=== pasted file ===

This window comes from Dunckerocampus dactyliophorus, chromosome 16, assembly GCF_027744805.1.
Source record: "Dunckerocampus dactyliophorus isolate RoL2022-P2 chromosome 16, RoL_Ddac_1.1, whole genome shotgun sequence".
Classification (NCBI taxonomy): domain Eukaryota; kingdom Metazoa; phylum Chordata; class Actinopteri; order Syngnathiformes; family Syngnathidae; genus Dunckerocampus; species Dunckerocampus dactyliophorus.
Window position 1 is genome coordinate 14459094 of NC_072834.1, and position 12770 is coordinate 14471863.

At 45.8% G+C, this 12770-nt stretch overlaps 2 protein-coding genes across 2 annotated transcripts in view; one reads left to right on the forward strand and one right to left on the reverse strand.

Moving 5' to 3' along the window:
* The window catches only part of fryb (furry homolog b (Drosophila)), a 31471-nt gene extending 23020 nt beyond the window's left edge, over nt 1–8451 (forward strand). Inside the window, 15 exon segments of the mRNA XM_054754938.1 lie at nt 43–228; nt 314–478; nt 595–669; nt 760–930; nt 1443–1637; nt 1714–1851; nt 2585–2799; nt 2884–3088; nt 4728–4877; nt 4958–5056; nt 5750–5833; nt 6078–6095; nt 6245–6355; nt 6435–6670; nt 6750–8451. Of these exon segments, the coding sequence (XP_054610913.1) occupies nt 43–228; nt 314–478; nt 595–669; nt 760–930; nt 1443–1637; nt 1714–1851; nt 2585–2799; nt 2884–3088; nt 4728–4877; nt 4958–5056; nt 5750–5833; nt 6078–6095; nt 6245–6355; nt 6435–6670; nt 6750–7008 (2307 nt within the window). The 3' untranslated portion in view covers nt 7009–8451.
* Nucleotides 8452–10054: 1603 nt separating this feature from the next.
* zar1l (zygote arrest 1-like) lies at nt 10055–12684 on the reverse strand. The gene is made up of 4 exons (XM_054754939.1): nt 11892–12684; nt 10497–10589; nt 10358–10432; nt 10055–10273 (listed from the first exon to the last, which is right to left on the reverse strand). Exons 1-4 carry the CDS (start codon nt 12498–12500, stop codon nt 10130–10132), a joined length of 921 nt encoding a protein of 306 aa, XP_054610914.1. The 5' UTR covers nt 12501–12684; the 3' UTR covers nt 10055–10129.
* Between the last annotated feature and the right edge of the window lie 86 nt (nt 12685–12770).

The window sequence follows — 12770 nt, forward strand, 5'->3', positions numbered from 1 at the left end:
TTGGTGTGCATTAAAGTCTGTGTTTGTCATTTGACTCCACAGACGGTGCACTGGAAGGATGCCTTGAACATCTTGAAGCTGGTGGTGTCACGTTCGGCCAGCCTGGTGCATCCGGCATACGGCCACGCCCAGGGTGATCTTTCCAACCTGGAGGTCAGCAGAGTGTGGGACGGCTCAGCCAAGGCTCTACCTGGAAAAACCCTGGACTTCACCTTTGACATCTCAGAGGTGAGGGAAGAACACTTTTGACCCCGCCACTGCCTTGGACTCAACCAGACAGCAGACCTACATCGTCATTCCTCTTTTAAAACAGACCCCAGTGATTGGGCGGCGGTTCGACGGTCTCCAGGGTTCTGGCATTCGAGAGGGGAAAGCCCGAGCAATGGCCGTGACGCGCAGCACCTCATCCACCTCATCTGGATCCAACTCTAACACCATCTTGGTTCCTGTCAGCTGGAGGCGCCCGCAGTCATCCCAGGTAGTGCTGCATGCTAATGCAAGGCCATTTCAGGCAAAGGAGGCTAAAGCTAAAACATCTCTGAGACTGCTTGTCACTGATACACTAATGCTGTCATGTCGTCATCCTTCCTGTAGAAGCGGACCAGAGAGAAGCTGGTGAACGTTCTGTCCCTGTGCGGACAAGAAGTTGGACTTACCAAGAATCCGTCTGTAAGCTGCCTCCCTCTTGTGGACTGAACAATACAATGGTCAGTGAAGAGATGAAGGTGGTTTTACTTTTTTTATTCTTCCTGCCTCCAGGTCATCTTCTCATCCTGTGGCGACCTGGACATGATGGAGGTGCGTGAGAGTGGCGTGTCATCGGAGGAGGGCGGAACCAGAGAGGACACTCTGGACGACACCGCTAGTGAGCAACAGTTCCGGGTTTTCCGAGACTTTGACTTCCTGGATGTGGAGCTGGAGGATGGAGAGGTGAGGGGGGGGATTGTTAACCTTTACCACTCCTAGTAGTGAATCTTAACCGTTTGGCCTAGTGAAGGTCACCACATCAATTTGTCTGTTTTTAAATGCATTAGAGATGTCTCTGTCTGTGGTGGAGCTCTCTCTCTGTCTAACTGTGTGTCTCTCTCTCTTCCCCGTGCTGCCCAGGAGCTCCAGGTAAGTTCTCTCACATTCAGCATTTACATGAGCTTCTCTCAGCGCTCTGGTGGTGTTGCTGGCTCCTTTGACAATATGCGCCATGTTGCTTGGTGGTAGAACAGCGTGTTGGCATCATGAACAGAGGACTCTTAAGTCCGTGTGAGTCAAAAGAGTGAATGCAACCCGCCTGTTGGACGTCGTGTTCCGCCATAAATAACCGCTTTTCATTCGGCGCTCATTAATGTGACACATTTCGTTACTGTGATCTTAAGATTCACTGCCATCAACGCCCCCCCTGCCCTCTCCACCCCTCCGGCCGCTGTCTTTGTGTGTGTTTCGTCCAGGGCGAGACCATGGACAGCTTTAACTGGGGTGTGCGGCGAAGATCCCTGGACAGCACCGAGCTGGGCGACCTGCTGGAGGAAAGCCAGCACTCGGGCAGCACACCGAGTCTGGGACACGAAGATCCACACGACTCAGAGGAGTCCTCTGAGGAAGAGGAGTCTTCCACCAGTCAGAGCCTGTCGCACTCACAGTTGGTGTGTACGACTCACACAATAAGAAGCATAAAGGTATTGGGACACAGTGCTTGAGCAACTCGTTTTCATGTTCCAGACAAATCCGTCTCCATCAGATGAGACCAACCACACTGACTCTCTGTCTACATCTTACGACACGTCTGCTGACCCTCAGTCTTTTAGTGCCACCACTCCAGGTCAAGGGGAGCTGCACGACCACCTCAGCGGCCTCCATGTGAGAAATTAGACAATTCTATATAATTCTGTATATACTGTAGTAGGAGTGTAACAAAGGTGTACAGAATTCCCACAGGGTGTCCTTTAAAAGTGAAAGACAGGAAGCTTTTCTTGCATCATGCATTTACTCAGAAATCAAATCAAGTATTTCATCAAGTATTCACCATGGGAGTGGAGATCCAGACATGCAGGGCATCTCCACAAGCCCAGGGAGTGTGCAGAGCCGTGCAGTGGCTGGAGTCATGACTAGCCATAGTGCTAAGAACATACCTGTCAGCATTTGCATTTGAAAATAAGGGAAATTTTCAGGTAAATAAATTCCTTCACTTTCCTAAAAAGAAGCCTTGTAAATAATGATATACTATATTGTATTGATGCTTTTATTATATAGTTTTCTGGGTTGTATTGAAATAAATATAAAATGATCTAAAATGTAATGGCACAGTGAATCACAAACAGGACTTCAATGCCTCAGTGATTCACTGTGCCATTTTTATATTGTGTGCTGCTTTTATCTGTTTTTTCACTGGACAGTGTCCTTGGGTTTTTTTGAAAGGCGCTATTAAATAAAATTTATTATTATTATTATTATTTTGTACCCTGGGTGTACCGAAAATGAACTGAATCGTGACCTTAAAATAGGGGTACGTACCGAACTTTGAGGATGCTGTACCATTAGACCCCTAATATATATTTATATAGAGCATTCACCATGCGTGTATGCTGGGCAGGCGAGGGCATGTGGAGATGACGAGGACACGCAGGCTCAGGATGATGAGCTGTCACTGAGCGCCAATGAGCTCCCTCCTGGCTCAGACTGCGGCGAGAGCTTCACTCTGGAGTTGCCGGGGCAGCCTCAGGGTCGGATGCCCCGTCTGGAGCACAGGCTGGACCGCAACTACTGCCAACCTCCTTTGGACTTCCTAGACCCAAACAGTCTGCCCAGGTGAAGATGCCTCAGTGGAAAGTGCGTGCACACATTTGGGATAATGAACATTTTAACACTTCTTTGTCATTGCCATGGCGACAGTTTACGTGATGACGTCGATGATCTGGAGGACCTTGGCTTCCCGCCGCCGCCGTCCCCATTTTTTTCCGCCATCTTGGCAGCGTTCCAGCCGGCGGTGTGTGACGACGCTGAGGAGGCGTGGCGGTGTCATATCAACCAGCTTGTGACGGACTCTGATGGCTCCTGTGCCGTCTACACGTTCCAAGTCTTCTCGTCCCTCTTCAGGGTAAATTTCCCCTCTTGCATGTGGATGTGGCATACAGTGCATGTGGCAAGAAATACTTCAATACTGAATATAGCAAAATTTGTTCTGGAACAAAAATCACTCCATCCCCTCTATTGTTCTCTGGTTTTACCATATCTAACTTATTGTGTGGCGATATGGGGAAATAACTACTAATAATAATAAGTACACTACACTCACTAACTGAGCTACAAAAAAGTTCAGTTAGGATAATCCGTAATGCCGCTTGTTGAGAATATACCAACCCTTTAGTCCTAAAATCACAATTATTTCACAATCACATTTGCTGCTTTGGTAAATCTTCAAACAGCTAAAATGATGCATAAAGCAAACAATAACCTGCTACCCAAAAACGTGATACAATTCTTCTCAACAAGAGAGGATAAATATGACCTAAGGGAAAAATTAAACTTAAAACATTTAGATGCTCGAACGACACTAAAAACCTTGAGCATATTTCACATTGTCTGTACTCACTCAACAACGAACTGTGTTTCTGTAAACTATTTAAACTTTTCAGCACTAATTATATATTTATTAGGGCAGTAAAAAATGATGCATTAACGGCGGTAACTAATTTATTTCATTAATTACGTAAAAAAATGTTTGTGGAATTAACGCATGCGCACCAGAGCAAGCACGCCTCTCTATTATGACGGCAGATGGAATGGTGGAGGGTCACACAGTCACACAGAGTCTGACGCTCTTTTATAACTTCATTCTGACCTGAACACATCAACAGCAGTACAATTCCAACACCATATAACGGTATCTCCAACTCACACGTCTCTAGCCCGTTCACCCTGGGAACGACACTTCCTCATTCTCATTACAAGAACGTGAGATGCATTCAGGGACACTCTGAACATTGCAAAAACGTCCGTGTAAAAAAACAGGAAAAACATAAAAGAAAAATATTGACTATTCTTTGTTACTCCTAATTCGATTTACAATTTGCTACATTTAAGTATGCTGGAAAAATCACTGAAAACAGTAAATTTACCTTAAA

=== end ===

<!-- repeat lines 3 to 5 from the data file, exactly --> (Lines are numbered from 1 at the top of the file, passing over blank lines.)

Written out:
Classification (NCBI taxonomy): domain Eukaryota; kingdom Metazoa; phylum Chordata; class Actinopteri; order Syngnathiformes; family Syngnathidae; genus Dunckerocampus; species Dunckerocampus dactyliophorus.
Window position 1 is genome coordinate 14459094 of NC_072834.1, and position 12770 is coordinate 14471863.

At 45.8% G+C, this 12770-nt stretch overlaps 2 protein-coding genes across 2 annotated transcripts in view; one reads left to right on the forward strand and one right to left on the reverse strand.